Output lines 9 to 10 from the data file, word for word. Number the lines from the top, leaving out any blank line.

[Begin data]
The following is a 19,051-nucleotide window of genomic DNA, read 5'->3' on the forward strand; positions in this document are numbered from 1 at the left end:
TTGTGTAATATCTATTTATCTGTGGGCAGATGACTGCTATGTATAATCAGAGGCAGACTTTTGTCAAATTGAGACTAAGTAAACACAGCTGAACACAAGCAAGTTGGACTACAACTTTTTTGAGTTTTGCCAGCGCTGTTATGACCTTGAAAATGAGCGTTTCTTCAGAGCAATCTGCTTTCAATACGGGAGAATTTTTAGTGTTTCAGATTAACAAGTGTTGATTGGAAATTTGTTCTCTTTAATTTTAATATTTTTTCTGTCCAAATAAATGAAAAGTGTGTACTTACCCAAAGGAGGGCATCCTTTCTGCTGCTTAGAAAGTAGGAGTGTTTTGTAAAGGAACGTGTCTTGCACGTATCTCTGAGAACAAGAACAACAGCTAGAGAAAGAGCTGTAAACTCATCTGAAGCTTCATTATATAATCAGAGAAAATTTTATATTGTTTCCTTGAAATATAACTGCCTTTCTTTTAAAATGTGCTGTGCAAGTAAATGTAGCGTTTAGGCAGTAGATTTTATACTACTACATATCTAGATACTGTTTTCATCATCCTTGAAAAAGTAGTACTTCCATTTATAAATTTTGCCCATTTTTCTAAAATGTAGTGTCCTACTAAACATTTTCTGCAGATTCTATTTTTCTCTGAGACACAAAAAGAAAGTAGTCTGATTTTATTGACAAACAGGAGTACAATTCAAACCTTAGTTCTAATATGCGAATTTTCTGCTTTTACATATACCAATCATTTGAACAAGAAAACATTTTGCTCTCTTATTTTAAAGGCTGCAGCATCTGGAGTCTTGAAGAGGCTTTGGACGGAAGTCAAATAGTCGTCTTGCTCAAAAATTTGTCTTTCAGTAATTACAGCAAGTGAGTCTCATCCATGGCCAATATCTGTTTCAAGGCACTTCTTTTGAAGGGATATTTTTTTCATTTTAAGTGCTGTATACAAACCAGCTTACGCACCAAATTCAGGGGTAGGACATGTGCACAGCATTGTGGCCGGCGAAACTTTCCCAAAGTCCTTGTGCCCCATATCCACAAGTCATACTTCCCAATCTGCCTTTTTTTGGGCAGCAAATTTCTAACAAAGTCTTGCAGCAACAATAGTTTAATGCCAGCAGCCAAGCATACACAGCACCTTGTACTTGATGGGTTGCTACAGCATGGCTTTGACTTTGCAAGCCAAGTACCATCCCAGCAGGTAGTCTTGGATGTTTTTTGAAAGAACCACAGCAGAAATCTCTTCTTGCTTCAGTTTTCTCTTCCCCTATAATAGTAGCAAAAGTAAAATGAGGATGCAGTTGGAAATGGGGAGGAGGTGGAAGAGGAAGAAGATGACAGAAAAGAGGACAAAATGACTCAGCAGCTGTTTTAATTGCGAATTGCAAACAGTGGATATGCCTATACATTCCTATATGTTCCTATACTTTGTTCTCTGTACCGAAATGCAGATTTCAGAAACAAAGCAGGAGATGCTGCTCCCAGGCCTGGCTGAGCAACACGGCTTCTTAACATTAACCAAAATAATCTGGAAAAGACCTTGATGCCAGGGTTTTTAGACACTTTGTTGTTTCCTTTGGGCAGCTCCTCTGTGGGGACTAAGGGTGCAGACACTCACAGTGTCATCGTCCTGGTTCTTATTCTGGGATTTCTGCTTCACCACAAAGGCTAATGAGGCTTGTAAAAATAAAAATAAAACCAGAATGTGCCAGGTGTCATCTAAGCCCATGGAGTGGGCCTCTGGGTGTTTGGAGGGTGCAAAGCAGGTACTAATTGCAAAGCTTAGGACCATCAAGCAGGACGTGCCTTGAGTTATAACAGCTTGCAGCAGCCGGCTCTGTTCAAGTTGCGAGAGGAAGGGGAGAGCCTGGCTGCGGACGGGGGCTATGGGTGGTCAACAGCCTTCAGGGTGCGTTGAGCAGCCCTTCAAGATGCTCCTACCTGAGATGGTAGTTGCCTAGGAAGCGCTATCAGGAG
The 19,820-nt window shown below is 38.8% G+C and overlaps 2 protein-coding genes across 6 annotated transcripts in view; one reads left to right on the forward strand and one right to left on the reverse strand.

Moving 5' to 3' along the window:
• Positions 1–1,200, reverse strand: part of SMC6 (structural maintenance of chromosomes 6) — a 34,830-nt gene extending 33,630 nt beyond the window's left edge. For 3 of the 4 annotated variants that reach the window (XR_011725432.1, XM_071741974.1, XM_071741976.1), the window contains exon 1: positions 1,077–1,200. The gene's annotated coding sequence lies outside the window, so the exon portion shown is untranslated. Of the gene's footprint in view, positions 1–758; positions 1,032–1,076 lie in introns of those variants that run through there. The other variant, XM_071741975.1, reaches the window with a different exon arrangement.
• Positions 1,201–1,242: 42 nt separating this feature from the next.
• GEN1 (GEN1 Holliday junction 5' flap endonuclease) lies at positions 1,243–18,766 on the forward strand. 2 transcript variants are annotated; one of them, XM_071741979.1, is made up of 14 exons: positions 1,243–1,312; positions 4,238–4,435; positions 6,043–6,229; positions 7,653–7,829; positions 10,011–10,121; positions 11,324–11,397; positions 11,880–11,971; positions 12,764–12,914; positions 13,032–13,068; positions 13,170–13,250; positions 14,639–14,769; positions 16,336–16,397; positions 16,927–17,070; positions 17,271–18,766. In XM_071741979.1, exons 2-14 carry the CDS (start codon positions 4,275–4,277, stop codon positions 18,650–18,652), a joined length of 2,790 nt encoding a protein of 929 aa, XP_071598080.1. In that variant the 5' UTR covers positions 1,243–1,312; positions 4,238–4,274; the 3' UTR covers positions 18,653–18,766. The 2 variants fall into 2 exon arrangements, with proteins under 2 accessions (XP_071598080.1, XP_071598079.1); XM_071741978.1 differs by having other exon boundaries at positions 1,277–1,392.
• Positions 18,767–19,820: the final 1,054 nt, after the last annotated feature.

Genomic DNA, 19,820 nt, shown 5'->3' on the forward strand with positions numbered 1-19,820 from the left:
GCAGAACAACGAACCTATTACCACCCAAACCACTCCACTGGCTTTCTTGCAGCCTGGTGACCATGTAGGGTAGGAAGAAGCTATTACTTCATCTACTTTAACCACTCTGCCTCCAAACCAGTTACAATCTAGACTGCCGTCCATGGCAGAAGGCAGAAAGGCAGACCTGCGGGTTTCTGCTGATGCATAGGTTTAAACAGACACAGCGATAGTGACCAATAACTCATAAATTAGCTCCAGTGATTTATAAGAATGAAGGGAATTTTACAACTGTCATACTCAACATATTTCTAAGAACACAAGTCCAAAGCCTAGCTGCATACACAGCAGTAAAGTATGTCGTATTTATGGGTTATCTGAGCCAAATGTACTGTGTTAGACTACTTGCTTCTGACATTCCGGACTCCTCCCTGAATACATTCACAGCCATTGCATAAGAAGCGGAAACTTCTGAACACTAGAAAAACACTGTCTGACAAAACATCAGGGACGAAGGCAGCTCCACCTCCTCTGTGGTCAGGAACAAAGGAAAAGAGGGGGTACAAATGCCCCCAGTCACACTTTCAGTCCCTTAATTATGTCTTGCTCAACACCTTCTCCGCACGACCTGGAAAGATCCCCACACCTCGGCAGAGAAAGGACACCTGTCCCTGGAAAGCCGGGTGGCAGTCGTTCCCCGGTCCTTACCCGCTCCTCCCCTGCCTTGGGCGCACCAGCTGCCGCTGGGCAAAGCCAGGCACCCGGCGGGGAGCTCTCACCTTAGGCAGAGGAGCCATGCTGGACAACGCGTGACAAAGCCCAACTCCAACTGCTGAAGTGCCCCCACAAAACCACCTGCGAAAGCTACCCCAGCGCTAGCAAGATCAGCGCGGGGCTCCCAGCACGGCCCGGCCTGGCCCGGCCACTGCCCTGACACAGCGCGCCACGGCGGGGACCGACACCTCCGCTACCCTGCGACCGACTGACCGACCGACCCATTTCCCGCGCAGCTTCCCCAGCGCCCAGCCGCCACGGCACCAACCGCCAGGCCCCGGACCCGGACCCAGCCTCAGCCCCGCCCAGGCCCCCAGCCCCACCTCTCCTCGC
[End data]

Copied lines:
Genomic DNA, 19,820 nt, shown 5'->3' on the forward strand with positions numbered 1-19,820 from the left:
GCAGAACAACGAACCTATTACCACCCAAACCACTCCACTGGCTTTCTTGCAGCCTGGTGACCATGTAGGGTAGGAAGAAGCTATTACTTCATCTACTTTAACCACTCTGCCTCCAAACCAGTTACAATCTAGACTGCCGTCCATGGCAGAAGGCAGAAAGGCAGACCTGCGGGTTTCTGCTGATGCATAGGTTTAAACAGACACAGCGATAGTGACCAATAACTCATAAATTAGCTCCAGTGATTTATAAGAATGAAGGGAATTTTACAACTGTCATACTCAACATATTTCTAAGAACACAAGTCCAAAGCCTAGCTGCATACACAGCAGTAAAGTATGTCGTATTTATGGGTTATCTGAGCCAAATGTACTGTGTTAGACTACTTGCTTCTGACATTCCGGACTCCTCCCTGAATACATTCACAGCCATTGCATAAGAAGCGGAAACTTCTGAACACTAGAAAAACACTGTCTGACAAAACATCAGGGACGAAGGCAGCTCCACCTCCTCTGTGGTCAGGAACAAAGGAAAAGAGGGGGTACAAATGCCCCCAGTCACACTTTCAGTCCCTTAATTATGTCTTGCTCAACACCTTCTCCGCACGACCTGGAAAGATCCCCACACCTCGGCAGAGAAAGGACACCTGTCCCTGGAAAGCCGGGTGGCAGTCGTTCCCCGGTCCTTACCCGCTCCTCCCCTGCCTTGGGCGCACCAGCTGCCGCTGGGCAAAGCCAGGCACCCGGCGGGGAGCTCTCACCTTAGGCAGAGGAGCCATGCTGGACAACGCGTGACAAAGCCCAACTCCAACTGCTGAAGTGCCCCCACAAAACCACCTGCGAAAGCTACCCCAGCGCTAGCAAGATCAGCGCGGGGCTCCCAGCACGGCCCGGCCTGGCCCGGCCACTGCCCTGACACAGCGCGCCACGGCGGGGACCGACACCTCCGCTACCCTGCGACCGACTGACCGACCGACCCATTTCCCGCGCAGCTTCCCCAGCGCCCAGCCGCCACGGCACCAACCGCCAGGCCCCGGACCCGGACCCAGCCTCAGCCCCGCCCAGGCCCCCAGCCCCACCTCTCCTCGC